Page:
OCOCE advances to the final four
1) God Rest Ye Merry Gentlemen vs. 3) Mary Did You Know?
The rested merry gentlemen looked tired in this one, and MDYK played the resounding “This child you delivered will soon deliver you.” Mouths were open. Eyes were moist.
MDYK advances to the final four
1) O Holy Night vs. 3) O Little Town of Bethlehem
OLTOB demonstrated clear mastery of the doctrine of “salvation by grace alone” with “So God imparts to human hearts the blessings of his heaven,” but couldn’t stop the theological bullet train that is OHN. OHN unmercifully showered OLTOB with “Led by the light of faith serenely beaming,” a clear reference to the fact that we are led by faith, not our merit, to worship.
OHN advances to the final four
3) Hark, the Herald Angels Sing vs. 1) O Come, O Come, Emmanuel
This was the closest match so far, and the winner could have been determined with a flip of the coin (the outcome of which God controls, naturally). However, HTHAS touched on regeneration with “Born to give them second birth” and nailed redemption with “God and sinners reconciled!”
HTHAS advances to the Championship game
1) O Holy Night vs. 3) Mary Did You Know?
Despite MDYK’s phenomenal Christological performance from top to bottom, including the final line “The sleeping child you’re holding is the great I AM,” OHN’s acknowledgment of Christ as our High Priest with “In all our trials born to be our friends. He knows our need, our weakness is no stranger...” was too much to handle. It seems certain that if MDYK had not faced OHN now it would have made it to the finals, but OHN is theological steak. Nay, theological filet mignon.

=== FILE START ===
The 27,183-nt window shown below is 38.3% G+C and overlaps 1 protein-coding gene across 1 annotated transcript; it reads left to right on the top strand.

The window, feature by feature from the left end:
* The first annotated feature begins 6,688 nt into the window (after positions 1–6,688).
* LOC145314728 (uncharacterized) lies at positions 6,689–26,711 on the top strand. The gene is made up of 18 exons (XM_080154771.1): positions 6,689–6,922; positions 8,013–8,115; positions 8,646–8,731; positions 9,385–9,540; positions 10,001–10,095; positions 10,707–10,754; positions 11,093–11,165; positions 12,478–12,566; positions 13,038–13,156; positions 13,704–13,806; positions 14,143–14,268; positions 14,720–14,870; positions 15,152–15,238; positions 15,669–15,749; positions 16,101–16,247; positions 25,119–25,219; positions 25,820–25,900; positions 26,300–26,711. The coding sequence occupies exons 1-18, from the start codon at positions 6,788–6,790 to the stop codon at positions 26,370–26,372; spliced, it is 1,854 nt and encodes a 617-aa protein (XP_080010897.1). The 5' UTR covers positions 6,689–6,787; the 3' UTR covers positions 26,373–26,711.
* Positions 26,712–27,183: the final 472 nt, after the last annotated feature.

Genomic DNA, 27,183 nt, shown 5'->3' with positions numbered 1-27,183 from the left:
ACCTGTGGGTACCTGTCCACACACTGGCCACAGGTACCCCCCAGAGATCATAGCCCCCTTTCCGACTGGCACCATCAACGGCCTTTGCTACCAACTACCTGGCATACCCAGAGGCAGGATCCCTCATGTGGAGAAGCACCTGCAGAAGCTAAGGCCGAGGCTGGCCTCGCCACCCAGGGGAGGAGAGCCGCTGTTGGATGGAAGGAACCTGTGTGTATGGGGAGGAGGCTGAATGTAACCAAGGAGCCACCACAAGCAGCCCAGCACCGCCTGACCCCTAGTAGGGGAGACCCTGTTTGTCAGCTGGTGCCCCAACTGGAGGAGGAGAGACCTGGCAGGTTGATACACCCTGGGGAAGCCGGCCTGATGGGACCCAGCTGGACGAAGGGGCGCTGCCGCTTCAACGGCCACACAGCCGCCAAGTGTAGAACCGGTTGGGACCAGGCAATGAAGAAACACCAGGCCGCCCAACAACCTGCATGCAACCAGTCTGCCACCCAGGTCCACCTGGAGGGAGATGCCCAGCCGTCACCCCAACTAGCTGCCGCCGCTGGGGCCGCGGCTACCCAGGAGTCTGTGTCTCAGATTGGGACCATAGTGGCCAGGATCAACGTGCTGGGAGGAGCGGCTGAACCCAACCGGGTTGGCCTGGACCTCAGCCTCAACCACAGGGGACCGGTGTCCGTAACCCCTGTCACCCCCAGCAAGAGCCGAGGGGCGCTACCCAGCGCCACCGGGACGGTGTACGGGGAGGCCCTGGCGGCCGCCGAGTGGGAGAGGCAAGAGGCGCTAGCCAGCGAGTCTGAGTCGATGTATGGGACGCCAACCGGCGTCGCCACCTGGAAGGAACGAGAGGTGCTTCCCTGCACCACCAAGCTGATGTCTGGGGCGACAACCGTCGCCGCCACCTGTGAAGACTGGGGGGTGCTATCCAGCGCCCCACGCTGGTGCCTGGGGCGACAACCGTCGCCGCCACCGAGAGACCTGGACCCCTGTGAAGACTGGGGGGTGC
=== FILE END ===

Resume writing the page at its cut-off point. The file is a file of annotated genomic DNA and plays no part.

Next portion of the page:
OHN advances to the Championship game
1) O Holy Night vs. 3) Hark, The Herald Angels Sing
OHN’s dominance of this tournament was completed in this final game. Christ’s exemplative demonstration of love for others was nailed with “Truly he taught us to love one another.” And our freedom to be obedient to God as a result of our spiritual freedom was proclaimed with “Chains he shall break... and in his name all oppression shall cease” and “His law is love and his gospel is peace.” Artists rarely sing the full version of OHN because, as I can assume, we would be crushed by the weight of God's glory.
If hearing O Holy Night doesn’t make your eyes well and your bottom lip quiver, then you are the exception that proves the rule that humans have a soul.
But O Holy Night should not just be the champion of this faux-tourney.
It should replace our national anthem.
Plus, it reminds us all to fall on our knees to worship Christ forever. And that is the point of all good theology.